4
$\begingroup$

I've been trying to figure this out for a long time, but I don't understand much about classification of disorders and I feel uncertain after looking at the definitions. Based on what I've read, I think these don't qualify as communication disorders, but are instead anxiety disorders.

I've looked at this: https://www.asha.org/policy/rp1993-00208/ and this https://www.medicalnewstoday.com/articles/communication-disorders

If I look at the the second one, it first gives this:

Communication disorders affect a person’s ability to detect, receive, process, and comprehend the concepts or symbols necessary for communication. It can affect hearing, language, and speech. Causes include neurological damage due to a stroke.

But then it gives this definition:

Communication disorders are a group of conditions involving problems with receiving, processing, sending, and comprehending various forms of information and communication.

On the surface, selective mutism and social anxiety disorder would seem to meet the criteria for involving "sending" information, even if they don't meet the other conditions.

And it would seem to me that articulation disorders also do not meet every criteria either, but are included.

An articulation disorder is the atypical production of speech sounds characterized by substitutions, omissions, additions or distortions that may interfere with intelligibility.

If I look at the ASHA definition, I can almost understand that social anxiety disorder would be excluded.

A communication disorder is an impairment in the ability to receive, send, process, and comprehend concepts or verbal, nonverbal and graphic symbol systems. A communication disorder may be evident in the processes of hearing, language, and/or speech. A communication disorder may range in severity from mild to profound. It may be developmental or acquired. Individuals may demonstrate one or any combination of communication disorders. A communication disorder may result in a primary disability or it may be secondary to other disabilities.

I can sort of understand why it would be useful to separate anxiety disorders from these, but I'm not very knowledgeable in psychology, so I was hoping someone could verify what the answer is.

$\endgroup$

1 Answer 1

5
$\begingroup$

One thing to remember is that classification systems, especially in the field of psychology, are not absolute. All human brains search for patterns and attempt to label them in a way that makes it easier for us to understand a phenomena and talk about it with others. However, research indicates that this categorical diagnostic system is actually not even close to how psychological disorders present in reality. We want to put people into boxes (for example, "your symptoms are a communication disorder!", "yours are an anxiety disorder!") but reality doesn't care about our little boxes. So moral of my ramblings, I'd encourage you not to get too hung up on sorting these concepts into distinct boxes. Heres a little article from NAMI that touches on this issue: https://www.nami.org/Blogs/NAMI-Blog/August-2021/The-Transdiagnostic-Dimensional-Approach-Another-Way-of-Understanding-Mental-Illness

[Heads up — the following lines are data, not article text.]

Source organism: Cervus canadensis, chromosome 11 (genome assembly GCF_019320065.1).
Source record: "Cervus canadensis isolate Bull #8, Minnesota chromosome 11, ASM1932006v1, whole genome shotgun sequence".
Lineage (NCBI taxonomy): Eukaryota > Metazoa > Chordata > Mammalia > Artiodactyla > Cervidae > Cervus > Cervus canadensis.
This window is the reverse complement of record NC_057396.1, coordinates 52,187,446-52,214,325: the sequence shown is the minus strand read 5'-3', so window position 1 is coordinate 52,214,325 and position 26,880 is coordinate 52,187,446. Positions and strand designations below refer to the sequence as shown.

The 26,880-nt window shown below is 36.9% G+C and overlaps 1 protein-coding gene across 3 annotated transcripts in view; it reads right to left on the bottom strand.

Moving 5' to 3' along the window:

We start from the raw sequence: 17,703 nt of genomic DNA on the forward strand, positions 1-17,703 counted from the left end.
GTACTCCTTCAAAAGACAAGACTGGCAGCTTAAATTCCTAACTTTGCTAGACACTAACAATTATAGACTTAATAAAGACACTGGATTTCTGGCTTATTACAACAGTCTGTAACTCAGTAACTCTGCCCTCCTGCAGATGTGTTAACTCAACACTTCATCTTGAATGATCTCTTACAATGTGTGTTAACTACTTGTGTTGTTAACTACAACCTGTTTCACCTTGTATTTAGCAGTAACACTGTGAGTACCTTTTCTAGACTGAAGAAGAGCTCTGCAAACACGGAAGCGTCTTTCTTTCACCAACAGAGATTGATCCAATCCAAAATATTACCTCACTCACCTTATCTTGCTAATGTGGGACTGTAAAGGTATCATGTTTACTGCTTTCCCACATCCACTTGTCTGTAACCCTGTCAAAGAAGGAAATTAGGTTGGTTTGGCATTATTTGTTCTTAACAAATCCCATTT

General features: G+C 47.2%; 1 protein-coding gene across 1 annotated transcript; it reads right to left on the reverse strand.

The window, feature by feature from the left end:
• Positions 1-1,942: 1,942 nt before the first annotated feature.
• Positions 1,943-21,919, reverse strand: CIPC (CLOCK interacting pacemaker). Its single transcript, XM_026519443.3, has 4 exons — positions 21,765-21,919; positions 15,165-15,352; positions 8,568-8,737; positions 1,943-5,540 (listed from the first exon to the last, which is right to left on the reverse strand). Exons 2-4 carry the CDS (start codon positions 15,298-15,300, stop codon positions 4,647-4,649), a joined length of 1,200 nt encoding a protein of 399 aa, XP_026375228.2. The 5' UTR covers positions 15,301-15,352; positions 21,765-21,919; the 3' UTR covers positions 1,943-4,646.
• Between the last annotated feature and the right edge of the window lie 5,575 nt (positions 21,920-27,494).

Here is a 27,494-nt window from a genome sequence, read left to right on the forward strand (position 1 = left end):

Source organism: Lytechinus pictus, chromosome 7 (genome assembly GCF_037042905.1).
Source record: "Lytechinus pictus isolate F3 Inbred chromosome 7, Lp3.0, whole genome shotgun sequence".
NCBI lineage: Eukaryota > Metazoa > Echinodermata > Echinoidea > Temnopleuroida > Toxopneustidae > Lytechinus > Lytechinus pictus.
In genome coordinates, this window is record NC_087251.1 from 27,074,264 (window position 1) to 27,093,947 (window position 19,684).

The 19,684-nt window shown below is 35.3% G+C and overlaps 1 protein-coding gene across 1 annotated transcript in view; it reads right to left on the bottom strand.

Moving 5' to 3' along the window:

To hopefully actually address your question, there is no physical or neurological issue preventing an individual from detecting, processing, or producing language in selective mutism or social anxiety. That is because the lack of speech is not due to a problem with the sensory or communication parts of the nervous system. The problem lies in anxiety. Kids with selective mutism are perfectly capable of detecting, understanding, and producing speech. Many of them won't talk at all in one setting, but will be little chatterboxes in other settings, so long as they feel safe and comfortable there. It's the anxiety that prevents them from speaking. If we remove anxiety, we remove the communication difficulties.

HOWEVER, that's not to say that there can't be some co-occurring problem that impacts speech IN ADDITION to the anxiety. Lots of kids with selective mutism do also have some actual neurobiological communication difficulties. Technically a diagnosis of a communication disorder rules out selective mutism, but they can definitely co-occur, so long as you determine that the anxiety is also a contributing factor (which kinda brings me back to my first point about diagnoses. We see soooo much overlap between "different" disorders, yet we consider them different disorders).

Here are a few scientific articles on issues with categorical classification and diagnosis: https://psycnet.apa.org/record/2008-11035-001 https://psycnet.apa.org/record/2017-12889-001 https://onlinelibrary.wiley.com/doi/pdf/10.1002/mpr.284

Here are a few on selective mutism and social anxiety etiology and comorbidities: https://www.ncbi.nlm.nih.gov/pmc/articles/PMC2861522/ https://www.sciencedirect.com/science/article/abs/pii/S0005796716301115 https://link.springer.com/article/10.1007/s11920-011-0201-7

$\endgroup$
0

Your Answer

By clicking “Post Your Answer”, you agree to our terms of service and acknowledge you have read our privacy policy.

Not the answer you're looking for? Browse other questions tagged or ask your own question.